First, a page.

Sunday, June 28, 2015
After her father's death, Caroline Taylor has grown confident running the Windmill Point Lighthouse. But in 1865 Michigan, women aren't supposed to have such roles, so it's only a matter of time before the lighthouse inspector appoints a new keeper--even though Caroline has nowhere else to go and no other job available to her.
Ryan Chambers is a Civil War veteran still haunted by the horrors of battle. He's secured the position of lighthouse keeper mostly for the isolation--the chance to hide from his past is appealing. He's not expecting the current keeper to be a feisty and beautiful woman who's angry with him for taking her job and for his inability to properly run the light. When his failings endanger others, he and Caroline realize he's in no shape to run the lighthouse, but he's unwilling to let anyone close enough to help. Caroline feels drawn to this wounded soul, but with both of them relying on that single position, can they look past their loss to a future filled with hope...and possibly love?
Another winning book from bestselling author Jody Hedlund.
I love the Civil War time period and in this book you get to see a bit of a perspective you don't always get to see - the aftermath. Ryan Chambers is living in the aftermath - and it's not an easy place to be. Caroline Taylor has no place else to go and needs to stay in the lighthouse she has been running. Can the needs of these two people come together to keep the lighthouse running as it should - and could they possibly learn something from each other and grow together?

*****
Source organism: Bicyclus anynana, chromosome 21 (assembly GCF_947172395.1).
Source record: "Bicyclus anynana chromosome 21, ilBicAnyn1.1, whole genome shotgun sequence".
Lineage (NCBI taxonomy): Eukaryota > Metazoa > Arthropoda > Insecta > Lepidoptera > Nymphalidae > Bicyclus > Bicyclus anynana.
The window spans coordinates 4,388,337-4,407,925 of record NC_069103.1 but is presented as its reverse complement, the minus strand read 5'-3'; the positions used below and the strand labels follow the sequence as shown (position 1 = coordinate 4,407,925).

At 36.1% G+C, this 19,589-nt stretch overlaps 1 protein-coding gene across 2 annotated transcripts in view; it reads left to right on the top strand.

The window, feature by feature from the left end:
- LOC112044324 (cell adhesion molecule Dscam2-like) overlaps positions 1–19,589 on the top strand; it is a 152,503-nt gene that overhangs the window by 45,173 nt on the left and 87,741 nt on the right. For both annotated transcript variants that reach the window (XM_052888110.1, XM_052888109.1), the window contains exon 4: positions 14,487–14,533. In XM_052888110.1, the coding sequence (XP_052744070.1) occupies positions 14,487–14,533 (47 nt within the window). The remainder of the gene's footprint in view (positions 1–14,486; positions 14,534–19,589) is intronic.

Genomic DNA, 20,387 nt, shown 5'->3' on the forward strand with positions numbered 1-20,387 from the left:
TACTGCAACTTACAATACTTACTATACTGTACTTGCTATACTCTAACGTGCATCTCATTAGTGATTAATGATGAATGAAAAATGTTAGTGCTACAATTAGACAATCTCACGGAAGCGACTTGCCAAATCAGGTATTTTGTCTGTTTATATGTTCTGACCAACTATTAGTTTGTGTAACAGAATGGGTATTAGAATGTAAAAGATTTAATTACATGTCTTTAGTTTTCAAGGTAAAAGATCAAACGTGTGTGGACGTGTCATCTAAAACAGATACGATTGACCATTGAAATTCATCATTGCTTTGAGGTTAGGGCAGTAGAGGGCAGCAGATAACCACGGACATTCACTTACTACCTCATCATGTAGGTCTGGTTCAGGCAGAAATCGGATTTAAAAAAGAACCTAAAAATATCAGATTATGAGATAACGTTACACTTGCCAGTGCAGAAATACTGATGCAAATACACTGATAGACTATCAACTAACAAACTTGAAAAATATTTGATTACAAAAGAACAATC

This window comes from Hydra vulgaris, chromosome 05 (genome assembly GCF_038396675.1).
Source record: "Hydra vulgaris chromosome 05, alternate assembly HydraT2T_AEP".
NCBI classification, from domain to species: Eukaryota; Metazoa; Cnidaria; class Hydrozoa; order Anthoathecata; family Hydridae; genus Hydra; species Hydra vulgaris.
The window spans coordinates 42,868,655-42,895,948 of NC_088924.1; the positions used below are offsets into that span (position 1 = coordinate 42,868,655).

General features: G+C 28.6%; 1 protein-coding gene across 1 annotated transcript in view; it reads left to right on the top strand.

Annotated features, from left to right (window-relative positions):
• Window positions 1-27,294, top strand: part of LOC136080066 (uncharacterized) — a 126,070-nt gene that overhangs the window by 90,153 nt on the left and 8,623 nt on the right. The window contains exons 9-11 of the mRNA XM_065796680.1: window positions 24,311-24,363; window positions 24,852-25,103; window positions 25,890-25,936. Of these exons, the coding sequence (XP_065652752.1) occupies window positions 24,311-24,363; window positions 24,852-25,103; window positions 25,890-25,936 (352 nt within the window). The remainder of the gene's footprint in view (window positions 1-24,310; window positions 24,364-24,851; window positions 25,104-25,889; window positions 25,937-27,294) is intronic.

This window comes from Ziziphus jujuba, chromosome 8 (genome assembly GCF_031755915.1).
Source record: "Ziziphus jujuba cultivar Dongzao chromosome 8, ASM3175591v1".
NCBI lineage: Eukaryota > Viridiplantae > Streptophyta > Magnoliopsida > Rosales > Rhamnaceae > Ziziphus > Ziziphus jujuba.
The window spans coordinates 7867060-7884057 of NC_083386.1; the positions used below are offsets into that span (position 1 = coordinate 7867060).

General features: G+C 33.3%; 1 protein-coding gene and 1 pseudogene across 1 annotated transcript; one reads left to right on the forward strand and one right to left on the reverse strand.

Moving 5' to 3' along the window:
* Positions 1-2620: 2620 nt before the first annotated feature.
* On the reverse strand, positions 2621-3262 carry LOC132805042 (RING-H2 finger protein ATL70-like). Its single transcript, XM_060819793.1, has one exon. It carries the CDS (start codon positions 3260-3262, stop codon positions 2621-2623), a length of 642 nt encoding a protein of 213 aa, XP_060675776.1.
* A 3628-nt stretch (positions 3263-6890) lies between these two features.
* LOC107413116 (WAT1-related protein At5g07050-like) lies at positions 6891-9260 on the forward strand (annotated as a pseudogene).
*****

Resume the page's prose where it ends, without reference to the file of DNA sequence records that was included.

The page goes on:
Wonderful descriptive writing, characters who are flawed but worth investing in and a story that will keep you turning pages long into the night.
My copy of this book was provided by Bethany House for my honest review.
The Shore: a group of small islands in the Chesapeake Bay, just off the coast of Virginia. The Shore is clumps of evergreens, wild ponies, oyster-shell roads, tumble-down houses, unwanted pregnancies, murder, and dark magic in the marshes. Sanctuary to some but nightmare to others, it's a place that generations of families both wealthy and destitute have inhabited, fled, and returned to for hundreds of years. From a half-Shawnee Indian's bold choice to escape an abusive home only to find herself with a man who will one day try to kill her, to a brave young girl's determination to protect her younger sister as methamphetamine ravages their family, the characters in this remarkable novel have deep connections to the land, and a resilience that only the place they call home could create.
Through a series of interconnecting narratives that recalls the work of David Mitchell and Jennifer Egan, Sara Taylor brings to life the small miracles and miseries of a community of outsiders, and the bonds of blood and fate that connect them all.
Spanning over a century, dreamlike and yet impossibly real, profound and playful, THE SHORE is a breathtakingly ambitious and accomplished work of fiction by a young writer of remarkable promise.
This book seemed to me to actually almost be a collection of novellas. I normally enjoy the books that go from one time period to another. But this one left me mostly confused. There were so many people to try to get to know. Even with the "family tree" in the front of the book it was too confusing.
While definitely not a book that I couldn't put down I did find the descriptions to be so real that I felt like I was there and the writing was wonderful. Ms. Taylor is obviously a gifted story teller and I will certainly pick up her next book and give it a try. But I don't really recommend this one.
This book was given to me by the Blogging For Books program for my unbiased opinion.